The War on Democracy by John Pilger
Tonight, ITV1, 11-12.40pm
I had read some reviews of John
Pilger’s latest documentary, ‘War on Democracy’ and expected it to be gripping,
but nothing could have prepared me for the totally inspiring piece of cinema I
was privileged to see. I knew it concerned US Imperialism’s role in attempting
to crush any leftward movement in Latin American countries and it was very
effective in doing this, but my lasting memory of the film will be the courage
that ordinary working people showed in trying to reclaim democracy in their
land and, in some cases, actually moving towards socialism.
The most obvious and recent example to begin with is, of
course, Venezuela, under Hugo Chavez. This section of the film included
interviews with Chavez, as well as Venezuelans, both poor and panic-stricken
rich! It also covered the attempted coup of 2002 and America’s involvement in
trying to remove the democratically-elected government.
The interviews with workers and their families were hugely
enlightening, as we could see the enormous support for socialist measures and
the high level of political understanding born out of the struggles of recent
years. One scene really stood out for me. This was when the crew were film
local adult education classes and they showed one student who was learning to
read and write at the age of 95! I felt moved and humbled.
Although the gains for workers were evident, it was also
obvious that much remains to be done and Pilger pointed out to Chavez the
grinding poverty he had witnessed on the road into Caracas. This, in many ways,
was the core of the film, because Pilger went on to show all the Anti-Chavez
propaganda on the television – which is
still in the hands of the capitalist class. It really made the point
effectively that you can’t remain in a halfway position in a socialist
revolution indefinitely – or counter-revolution will raise its ugly head.
This, of course, is what happened in 2002 when the
opposition to Chavez briefly seized power on the pretext that Chavez supporters
had opened fire on supposedly innocent protesters – a stance that was
conveniently repeated on US television The film brilliantly used the footage
which showed that it was in fact opposition snipers on a bridge above the
workers supporting Chavez, who had actually opened fire – in order to provoke
The film went on to make abundantly clear America’s
involvement. It showed memos, which had passed between US operatives and
opposition leaders concerning the planning behind the coup and also the receipts
for millions of dollars from the ironically-named ‘Endowment for Democracy’ to
the coup leaders.
Clearly, US imperialism could see the effect a successful
socialist revolution would have on the rest of Latin America and they had
intervened to protect American capitalist interests – as they had done so many
times before. However, as we know, they did not reckon on the resilience and
fighting spirit of the working class, who marched in mass demonstrations until
Chavez was released and re-instated.
The rest of the film dealt with these other incursions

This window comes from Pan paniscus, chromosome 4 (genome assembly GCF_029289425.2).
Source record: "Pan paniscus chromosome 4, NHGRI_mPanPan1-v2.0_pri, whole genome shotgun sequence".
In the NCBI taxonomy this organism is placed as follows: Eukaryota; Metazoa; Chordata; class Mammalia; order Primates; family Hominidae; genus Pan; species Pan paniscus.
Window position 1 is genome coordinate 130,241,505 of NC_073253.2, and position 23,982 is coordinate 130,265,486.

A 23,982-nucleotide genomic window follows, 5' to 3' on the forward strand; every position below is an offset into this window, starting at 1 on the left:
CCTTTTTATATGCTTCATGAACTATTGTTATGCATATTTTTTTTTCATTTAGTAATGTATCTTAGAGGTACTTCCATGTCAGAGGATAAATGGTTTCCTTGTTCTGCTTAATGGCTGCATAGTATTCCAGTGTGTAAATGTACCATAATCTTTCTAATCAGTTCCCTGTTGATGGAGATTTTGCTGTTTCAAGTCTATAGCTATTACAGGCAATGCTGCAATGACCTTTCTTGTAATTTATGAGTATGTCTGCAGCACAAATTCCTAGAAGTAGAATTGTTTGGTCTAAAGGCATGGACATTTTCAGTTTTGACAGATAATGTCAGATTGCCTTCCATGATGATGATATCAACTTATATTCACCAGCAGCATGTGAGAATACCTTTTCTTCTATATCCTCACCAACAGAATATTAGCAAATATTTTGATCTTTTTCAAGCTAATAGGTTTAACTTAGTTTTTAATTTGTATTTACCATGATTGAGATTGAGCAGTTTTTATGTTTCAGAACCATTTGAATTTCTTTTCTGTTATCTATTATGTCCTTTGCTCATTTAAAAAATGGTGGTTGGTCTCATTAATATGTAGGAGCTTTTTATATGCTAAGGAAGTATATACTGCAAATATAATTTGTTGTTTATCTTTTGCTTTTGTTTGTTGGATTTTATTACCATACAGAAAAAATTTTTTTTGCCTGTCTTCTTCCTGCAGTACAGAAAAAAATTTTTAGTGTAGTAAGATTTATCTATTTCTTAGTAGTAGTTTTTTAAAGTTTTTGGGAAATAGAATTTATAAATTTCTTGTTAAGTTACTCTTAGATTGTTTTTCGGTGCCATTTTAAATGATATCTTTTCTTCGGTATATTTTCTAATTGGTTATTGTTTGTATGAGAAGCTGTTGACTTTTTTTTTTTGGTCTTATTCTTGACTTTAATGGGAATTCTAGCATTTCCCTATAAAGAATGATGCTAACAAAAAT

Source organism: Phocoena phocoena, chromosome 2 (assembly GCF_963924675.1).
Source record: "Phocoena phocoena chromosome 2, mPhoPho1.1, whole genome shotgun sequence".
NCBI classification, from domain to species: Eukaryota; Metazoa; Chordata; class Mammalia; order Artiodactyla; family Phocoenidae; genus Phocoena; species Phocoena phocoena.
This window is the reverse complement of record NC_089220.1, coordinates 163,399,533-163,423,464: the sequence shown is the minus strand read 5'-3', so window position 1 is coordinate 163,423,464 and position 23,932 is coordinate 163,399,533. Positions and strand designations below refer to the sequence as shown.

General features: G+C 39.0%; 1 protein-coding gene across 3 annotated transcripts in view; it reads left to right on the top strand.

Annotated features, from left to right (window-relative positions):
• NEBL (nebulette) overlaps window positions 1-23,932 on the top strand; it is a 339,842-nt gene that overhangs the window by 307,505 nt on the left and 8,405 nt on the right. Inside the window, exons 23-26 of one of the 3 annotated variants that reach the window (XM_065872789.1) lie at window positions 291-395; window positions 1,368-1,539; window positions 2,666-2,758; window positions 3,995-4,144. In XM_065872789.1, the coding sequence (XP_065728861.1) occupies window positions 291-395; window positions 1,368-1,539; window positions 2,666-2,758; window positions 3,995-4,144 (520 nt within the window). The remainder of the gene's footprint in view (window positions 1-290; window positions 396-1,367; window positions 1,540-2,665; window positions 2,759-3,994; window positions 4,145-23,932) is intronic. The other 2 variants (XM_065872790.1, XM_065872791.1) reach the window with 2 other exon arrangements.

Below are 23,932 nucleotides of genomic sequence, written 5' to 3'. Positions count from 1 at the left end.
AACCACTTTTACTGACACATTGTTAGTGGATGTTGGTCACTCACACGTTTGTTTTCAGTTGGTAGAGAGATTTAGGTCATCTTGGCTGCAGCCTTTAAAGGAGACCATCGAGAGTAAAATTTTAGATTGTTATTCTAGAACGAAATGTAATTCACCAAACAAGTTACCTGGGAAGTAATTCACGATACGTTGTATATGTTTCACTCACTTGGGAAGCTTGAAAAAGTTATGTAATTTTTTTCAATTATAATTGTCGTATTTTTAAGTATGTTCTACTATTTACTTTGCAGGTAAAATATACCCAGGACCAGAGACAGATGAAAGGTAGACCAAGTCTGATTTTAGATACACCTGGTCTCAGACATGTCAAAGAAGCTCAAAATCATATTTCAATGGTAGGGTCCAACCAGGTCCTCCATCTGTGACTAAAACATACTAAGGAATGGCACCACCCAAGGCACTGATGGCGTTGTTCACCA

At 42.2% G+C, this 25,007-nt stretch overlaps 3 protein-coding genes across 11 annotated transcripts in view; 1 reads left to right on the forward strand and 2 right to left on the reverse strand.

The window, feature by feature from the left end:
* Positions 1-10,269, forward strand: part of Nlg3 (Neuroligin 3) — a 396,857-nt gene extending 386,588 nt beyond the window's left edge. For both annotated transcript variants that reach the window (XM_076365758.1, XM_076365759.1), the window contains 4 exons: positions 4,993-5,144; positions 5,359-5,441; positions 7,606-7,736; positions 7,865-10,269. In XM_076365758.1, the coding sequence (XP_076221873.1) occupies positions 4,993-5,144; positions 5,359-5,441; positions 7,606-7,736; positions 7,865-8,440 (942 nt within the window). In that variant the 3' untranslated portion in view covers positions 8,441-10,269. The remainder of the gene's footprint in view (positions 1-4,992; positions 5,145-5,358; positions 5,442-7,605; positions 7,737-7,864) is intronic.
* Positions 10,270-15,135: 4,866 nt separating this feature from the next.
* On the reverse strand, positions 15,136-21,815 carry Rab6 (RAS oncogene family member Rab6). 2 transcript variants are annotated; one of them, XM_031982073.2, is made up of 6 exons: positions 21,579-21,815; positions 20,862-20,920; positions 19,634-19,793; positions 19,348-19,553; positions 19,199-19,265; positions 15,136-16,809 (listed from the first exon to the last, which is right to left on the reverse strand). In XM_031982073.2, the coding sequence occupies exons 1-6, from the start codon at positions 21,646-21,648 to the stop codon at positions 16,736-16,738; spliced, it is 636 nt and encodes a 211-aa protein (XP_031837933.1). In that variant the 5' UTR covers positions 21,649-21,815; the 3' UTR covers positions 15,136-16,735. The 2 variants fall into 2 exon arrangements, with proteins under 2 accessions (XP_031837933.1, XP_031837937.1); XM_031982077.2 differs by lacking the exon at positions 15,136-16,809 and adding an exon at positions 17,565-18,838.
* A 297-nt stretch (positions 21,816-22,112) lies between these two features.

into countries which were moving in a direction at odds with America’s model
for democracy (where have we heard that before?) Chile was the most notable
example, where the democratically-elected government of Salvador Allende was
overthrown in a CIA-inspired coup on America’s other 9/11 – the one its
freedom-loving presidents don’t like to talk about – September 11th
In a very moving interview, Pilger spoke to one of the
survivors of the massacres, which took place most notably, in the football
stadium in Santiago, in an attempt to wipe out Allende supporters. The woman
described the horrific fate of two of her friends who were executed, both of
them pregnant, one close to giving birth.
Pilger then went on to interview the Head of Latin
American operations for the CIA in the early 1980’s. The man struck me as a
complete psychopath, although maybe that was a necessary qualification for the
job. He disputed the numbers that had died, saying they had been exaggerated
and, anyway, if America had to torture or execute to protect its national
security, then so be it. Sounds familiar?
went on to hail Chile as a shining example to the rest of Latin America,
praising the ruthless dictator, Pinochet for the ‘economic miracle’ achieved
using the economic theories of Milton Friedman (you know, Maggie Thatcher’s
hero!) The film showed the centre of Santiago today and it could have been a
wealthy finance capital anywhere in the world – so maybe Friedman had been right!
Sadly no, because we were then taken to the shanty towns on the outskirts,
where we met a young couple, desperately worried that their week old baby would
not survive the cold, as they were living on the streets. Some miracle. I
wanted to weep.
The film came to an end where it began, with Chavez, who
seemed genuinely committed to moving towards socialism – but he needs to have
faith in his working class – and they need an organised, revolutionary
leadership. Chavez finished by quoting Victor Hugo and I’ll paraphrase by
saying it was along the lines of ‘An idea only has currency when its time has
come.’ Clearly the time has come for the ideas of socialism to spread
throughout the continent of Latin America.
The War on Democracy will be shown on ITV1 at 11 – 12.40pm tonight.